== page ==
Former CEO of Village Voice: A World without Newspapers

28 02 2010

Feeling curmudgeonly today. I agree with every point David Schneiderman makes here, but I don’t like it one bit.

His conclusions prove that revolutions do not equal progress, and technological advances are separate from quality improvements.

In the case of the Internet spelling the death of newspapers, technology is accelerating the arrival of the lowest common denominator in news and information: tabloid-style “journalism” and opinion undifferentiated from news, delivered not by institutions with time-tested credibility but by news celebrities with personal brands who can gain prominence virtually overnight, particularly if they are edgy and sensational.

It’s a good read, though, and a useful primer on the information revolution.

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Jay Rosen: The Quest for Innocence and the Loss of Reality in Political Journalism

22 02 2010

Jay Rosen of NYU poses an excellent question about the state of journalism, based on David Barstow’s reporting in The NYT last week about the Tea Party Movement: Is it enough to report the expressed beliefs of the movement without examining the reality of those beliefs?

Barstow notes that the binding narrative of the Tea Party is “impending tyranny.” Rosen, while generally complimentary of the Times’ investment of resources to take a deep look at the movement, complains that Barstow never points out that there is no basis in “reality” for the binding narrative, not one shred of evidence of stolen elections, a plan to eviscerate the Constitution, a takeover of the Internet, etc., etc. The media, he says, are so afraid of being identified with an ideology that they avoid the question of validity while instead reporting the horse race. The Tea Party is ascendant, period. (I particularly love Rosen’s extrapolation examining what the mainstream media coverage of the Afghan government would look like if it applied the same horse-race reportage.)

I found myself in full agreement with Rosen until, digging into the comments, I came upon Robert Morris’ illumination from a Southern perspective. Like Rosen, I often wondered, “Where are these people coming up with stuff? Doesn’t anyone besides Jon Stewart want to point out the absurdity of it all?”

Like Morris, however, I am a Southerner. What he points out is true: Some Americans, largely concentrated in the South, are expressing what for them IS a reality and not a paranoid fantasy. The feel an absolute right to use tobacco, fly the flag of the Confederacy, refuse to buy health insurance, keep unions out, pretend gays don’t exist in the military, and so on. That’s liberty for them, and it’s being assaulted on many sides, as they see it.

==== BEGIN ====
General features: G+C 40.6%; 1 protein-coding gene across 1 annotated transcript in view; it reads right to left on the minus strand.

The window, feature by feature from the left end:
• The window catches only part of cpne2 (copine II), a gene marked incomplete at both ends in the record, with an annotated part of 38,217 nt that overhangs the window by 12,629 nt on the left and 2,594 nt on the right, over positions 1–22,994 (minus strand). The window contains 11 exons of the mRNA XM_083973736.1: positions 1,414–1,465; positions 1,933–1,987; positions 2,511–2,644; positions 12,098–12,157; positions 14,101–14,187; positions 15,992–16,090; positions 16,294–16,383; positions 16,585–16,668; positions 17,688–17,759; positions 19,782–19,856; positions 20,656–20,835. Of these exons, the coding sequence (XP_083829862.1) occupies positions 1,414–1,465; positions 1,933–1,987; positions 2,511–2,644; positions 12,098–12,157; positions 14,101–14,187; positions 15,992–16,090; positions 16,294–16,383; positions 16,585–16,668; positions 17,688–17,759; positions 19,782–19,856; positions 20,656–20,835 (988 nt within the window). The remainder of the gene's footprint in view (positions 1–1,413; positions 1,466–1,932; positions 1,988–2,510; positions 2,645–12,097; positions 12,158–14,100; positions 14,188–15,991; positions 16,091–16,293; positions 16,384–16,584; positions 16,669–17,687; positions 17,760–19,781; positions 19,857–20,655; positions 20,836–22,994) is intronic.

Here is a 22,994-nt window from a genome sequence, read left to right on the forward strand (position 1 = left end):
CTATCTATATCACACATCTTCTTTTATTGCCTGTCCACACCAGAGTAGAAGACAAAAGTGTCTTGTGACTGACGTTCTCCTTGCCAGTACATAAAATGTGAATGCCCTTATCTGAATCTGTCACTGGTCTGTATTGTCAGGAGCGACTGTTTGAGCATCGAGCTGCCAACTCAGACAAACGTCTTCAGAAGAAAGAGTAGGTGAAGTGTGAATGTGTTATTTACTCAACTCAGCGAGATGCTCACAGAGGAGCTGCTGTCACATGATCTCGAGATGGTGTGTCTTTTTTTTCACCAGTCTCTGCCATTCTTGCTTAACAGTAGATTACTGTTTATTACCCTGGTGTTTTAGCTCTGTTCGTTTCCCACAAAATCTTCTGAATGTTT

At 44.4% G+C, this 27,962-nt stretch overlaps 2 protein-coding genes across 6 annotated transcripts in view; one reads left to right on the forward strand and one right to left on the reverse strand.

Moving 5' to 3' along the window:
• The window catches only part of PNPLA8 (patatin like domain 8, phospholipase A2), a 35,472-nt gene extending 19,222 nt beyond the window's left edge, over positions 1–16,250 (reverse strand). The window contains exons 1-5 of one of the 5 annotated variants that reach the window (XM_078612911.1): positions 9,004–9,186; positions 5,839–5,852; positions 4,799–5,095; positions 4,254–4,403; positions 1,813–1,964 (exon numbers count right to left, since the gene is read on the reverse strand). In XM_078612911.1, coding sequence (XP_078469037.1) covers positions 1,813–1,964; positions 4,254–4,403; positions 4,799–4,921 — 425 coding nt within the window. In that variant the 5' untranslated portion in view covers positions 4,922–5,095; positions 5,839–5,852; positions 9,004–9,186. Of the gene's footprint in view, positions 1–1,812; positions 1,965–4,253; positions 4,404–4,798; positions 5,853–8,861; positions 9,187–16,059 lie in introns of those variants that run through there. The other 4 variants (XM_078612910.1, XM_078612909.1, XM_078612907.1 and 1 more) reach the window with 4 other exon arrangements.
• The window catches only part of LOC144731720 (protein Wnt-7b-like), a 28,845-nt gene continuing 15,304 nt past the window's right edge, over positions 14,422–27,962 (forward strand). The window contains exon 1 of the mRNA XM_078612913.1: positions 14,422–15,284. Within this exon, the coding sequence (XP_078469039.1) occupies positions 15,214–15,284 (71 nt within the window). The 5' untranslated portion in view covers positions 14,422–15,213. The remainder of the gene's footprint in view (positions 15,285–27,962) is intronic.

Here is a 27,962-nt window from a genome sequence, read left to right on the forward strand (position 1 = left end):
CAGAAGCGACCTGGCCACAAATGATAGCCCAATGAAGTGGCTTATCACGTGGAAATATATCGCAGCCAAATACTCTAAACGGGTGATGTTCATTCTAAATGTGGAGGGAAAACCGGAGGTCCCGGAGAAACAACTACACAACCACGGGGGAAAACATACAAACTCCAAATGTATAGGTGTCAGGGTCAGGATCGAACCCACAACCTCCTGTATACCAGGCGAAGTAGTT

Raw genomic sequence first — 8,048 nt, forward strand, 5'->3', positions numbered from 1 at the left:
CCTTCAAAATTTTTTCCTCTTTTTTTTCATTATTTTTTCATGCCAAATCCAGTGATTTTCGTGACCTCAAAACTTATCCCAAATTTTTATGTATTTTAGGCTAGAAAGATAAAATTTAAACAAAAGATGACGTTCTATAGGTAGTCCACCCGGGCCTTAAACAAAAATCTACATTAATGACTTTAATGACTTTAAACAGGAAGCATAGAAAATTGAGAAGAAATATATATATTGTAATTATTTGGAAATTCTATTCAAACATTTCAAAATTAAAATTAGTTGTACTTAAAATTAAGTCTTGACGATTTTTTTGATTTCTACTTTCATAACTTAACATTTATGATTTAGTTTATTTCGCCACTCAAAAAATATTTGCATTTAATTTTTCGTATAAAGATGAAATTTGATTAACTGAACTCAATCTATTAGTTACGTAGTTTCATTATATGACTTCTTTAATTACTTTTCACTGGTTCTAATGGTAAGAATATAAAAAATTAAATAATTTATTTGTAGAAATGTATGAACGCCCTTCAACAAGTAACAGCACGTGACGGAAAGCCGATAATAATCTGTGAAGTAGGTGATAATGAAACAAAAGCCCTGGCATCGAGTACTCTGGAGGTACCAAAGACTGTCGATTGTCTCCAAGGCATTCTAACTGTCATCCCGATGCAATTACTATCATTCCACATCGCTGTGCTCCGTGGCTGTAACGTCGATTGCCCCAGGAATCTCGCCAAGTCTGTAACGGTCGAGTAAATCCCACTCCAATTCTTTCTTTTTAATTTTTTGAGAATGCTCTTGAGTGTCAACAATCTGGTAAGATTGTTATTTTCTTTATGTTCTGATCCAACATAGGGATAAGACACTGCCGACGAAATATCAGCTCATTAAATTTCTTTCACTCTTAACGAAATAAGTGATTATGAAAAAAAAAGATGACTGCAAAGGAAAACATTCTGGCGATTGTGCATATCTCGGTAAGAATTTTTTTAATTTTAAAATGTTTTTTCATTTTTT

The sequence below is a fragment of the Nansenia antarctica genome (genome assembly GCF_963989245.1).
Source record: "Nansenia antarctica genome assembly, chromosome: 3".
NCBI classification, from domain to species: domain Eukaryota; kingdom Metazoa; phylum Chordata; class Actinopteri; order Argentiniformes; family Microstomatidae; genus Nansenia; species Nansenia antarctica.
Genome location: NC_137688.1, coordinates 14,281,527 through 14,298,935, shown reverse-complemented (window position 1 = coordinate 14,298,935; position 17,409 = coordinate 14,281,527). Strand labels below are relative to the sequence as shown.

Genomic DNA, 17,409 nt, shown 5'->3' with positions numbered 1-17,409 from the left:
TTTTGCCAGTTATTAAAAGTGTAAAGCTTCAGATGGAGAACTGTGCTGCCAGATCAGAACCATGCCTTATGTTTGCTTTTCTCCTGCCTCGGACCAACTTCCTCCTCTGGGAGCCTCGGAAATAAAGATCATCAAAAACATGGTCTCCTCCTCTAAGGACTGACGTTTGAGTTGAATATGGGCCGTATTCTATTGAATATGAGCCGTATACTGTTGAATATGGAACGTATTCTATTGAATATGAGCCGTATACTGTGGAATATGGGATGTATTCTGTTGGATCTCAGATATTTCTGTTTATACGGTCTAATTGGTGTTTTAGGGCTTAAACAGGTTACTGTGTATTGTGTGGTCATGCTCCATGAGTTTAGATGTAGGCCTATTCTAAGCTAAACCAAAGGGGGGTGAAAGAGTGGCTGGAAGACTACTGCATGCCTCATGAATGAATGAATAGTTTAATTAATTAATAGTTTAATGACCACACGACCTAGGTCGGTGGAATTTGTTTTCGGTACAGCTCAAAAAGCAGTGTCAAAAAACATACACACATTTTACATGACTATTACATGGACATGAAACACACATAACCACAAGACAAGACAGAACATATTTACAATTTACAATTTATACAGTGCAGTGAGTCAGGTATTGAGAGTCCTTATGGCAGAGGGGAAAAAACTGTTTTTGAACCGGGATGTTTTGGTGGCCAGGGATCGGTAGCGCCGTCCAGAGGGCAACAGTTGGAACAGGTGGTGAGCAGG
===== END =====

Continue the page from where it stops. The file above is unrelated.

Rosen rails against  “perception is reality” as a cop-out. For him, there is an objective reality, and the news media have a duty to report departures from it. But Morris’ point is equally valid: For some of these folks, “impending tyranny” is reality, and their perceptions affirm it.

So, I think Barstow plays it nearly right, and Rosen, too. Rosen says he wishes Barstow’s piece were even longer. Me, too. I disagree that he should declare the Tea Party beliefs to be irrational and delusional. But I think he should have illuminated those beliefs in more detail, challenged their proponents to back up their charges, and let the readers decide for themselves.

Finally, I’m not sure the current state of the media represents a low point, as Rosen apparently believes. It can get better. Remember that most of the media reported only the horse-race aspects of Joseph McCarthy’s House Committee on Un-American Activities for four years before Edward R. Murrow finally had the guts to examine the facts of it, which shut McCarthy down in a matter of days.





What We’re Willing to Pay for Online

16 02 2010

Forgive the USA-Today-style headline, but a new report from Nielsen on attitudes toward paid Internet content may offer some hope for a revenue stream for online news providers.

Nielsen surveyed 27,000 across 52 countries. The survey showed that about four out of 10 consumers would consider paying for online newspapers, and one in three would consider paying for Internet-only news sources. Nearly half would consider paying for magazine content online.

Those numbers may sound unexciting, but consider that news consumers probably make up a modest portion of the general consuming public Nielsen surveyed. It indicates that there is at least a market for pay-for-content in news, though maybe a reluctant one.

The survey results, however leave many unanswered questions about a business model for online news:

“Regardless of what systems they choose, media companies will almost certainly not abandon advertising; and consumers will doubtless still see ads along with paid content. For the 47% of respondents who are willing to accept more advertising to subsidize free content, that may be tolerable. Yet it will probably not sit well with the 64% who believe that if they must pay for content online, there should be no ads.”





Searching for promising news sites

2 02 2010

Congratulations to the St. Louis Beacon for gaining mention in the Reynolds Journalism Institute‘s search for promising online news sites.

The Beacon is getting better all the time and is playing an increasing community role offline, as its principals organize and appear in panel discussions, events, and local broadcasts. That is indeed promising.

It succeeds by most of the  RJI’s measures of online news sites. However, the most promising new media will be those that are revenue-positive. The Beacon, established by a grant, is attempting to support itself through membership donations. If that works, it will be a promising prospect indeed.

RJI Fellow Michele McLellan is soliciting suggesting for other promising sites. Your thoughts?





Pole vault over the paywall?

25 01 2010